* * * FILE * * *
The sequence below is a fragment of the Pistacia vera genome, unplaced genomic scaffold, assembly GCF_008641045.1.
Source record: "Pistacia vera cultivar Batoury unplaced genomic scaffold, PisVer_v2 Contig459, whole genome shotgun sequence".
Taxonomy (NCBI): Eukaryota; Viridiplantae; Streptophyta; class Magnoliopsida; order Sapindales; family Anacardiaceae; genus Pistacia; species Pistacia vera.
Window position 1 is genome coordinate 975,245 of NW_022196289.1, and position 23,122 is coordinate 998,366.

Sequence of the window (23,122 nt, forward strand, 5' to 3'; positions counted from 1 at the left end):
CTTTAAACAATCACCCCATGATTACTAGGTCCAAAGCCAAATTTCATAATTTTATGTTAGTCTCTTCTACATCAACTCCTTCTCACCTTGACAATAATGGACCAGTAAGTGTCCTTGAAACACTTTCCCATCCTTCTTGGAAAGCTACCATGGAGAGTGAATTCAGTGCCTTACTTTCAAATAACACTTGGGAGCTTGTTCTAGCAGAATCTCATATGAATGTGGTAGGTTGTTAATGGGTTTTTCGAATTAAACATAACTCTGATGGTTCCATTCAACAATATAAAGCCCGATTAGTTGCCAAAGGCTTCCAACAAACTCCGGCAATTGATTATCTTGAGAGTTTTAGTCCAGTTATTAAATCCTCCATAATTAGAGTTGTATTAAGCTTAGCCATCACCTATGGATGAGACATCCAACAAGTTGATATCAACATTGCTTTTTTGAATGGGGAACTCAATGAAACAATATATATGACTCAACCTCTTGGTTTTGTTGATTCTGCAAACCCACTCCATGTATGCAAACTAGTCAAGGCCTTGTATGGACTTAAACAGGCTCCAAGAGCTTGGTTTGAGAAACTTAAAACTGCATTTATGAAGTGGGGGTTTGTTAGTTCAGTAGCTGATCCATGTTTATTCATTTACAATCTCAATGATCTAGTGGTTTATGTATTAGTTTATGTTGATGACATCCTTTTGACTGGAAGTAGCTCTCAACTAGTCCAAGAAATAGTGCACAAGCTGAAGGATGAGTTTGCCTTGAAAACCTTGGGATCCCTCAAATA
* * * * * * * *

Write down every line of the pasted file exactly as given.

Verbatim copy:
The sequence below is a fragment of the Pistacia vera genome, unplaced genomic scaffold, assembly GCF_008641045.1.
Source record: "Pistacia vera cultivar Batoury unplaced genomic scaffold, PisVer_v2 Contig459, whole genome shotgun sequence".
Taxonomy (NCBI): Eukaryota; Viridiplantae; Streptophyta; class Magnoliopsida; order Sapindales; family Anacardiaceae; genus Pistacia; species Pistacia vera.
Window position 1 is genome coordinate 975,245 of NW_022196289.1, and position 23,122 is coordinate 998,366.

Sequence of the window (23,122 nt, forward strand, 5' to 3'; positions counted from 1 at the left end):
CTTTAAACAATCACCCCATGATTACTAGGTCCAAAGCCAAATTTCATAATTTTATGTTAGTCTCTTCTACATCAACTCCTTCTCACCTTGACAATAATGGACCAGTAAGTGTCCTTGAAACACTTTCCCATCCTTCTTGGAAAGCTACCATGGAGAGTGAATTCAGTGCCTTACTTTCAAATAACACTTGGGAGCTTGTTCTAGCAGAATCTCATATGAATGTGGTAGGTTGTTAATGGGTTTTTCGAATTAAACATAACTCTGATGGTTCCATTCAACAATATAAAGCCCGATTAGTTGCCAAAGGCTTCCAACAAACTCCGGCAATTGATTATCTTGAGAGTTTTAGTCCAGTTATTAAATCCTCCATAATTAGAGTTGTATTAAGCTTAGCCATCACCTATGGATGAGACATCCAACAAGTTGATATCAACATTGCTTTTTTGAATGGGGAACTCAATGAAACAATATATATGACTCAACCTCTTGGTTTTGTTGATTCTGCAAACCCACTCCATGTATGCAAACTAGTCAAGGCCTTGTATGGACTTAAACAGGCTCCAAGAGCTTGGTTTGAGAAACTTAAAACTGCATTTATGAAGTGGGGGTTTGTTAGTTCAGTAGCTGATCCATGTTTATTCATTTACAATCTCAATGATCTAGTGGTTTATGTATTAGTTTATGTTGATGACATCCTTTTGACTGGAAGTAGCTCTCAACTAGTCCAAGAAATAGTGCACAAGCTGAAGGATGAGTTTGCCTTGAAAACCTTGGGATCCCTCAAATA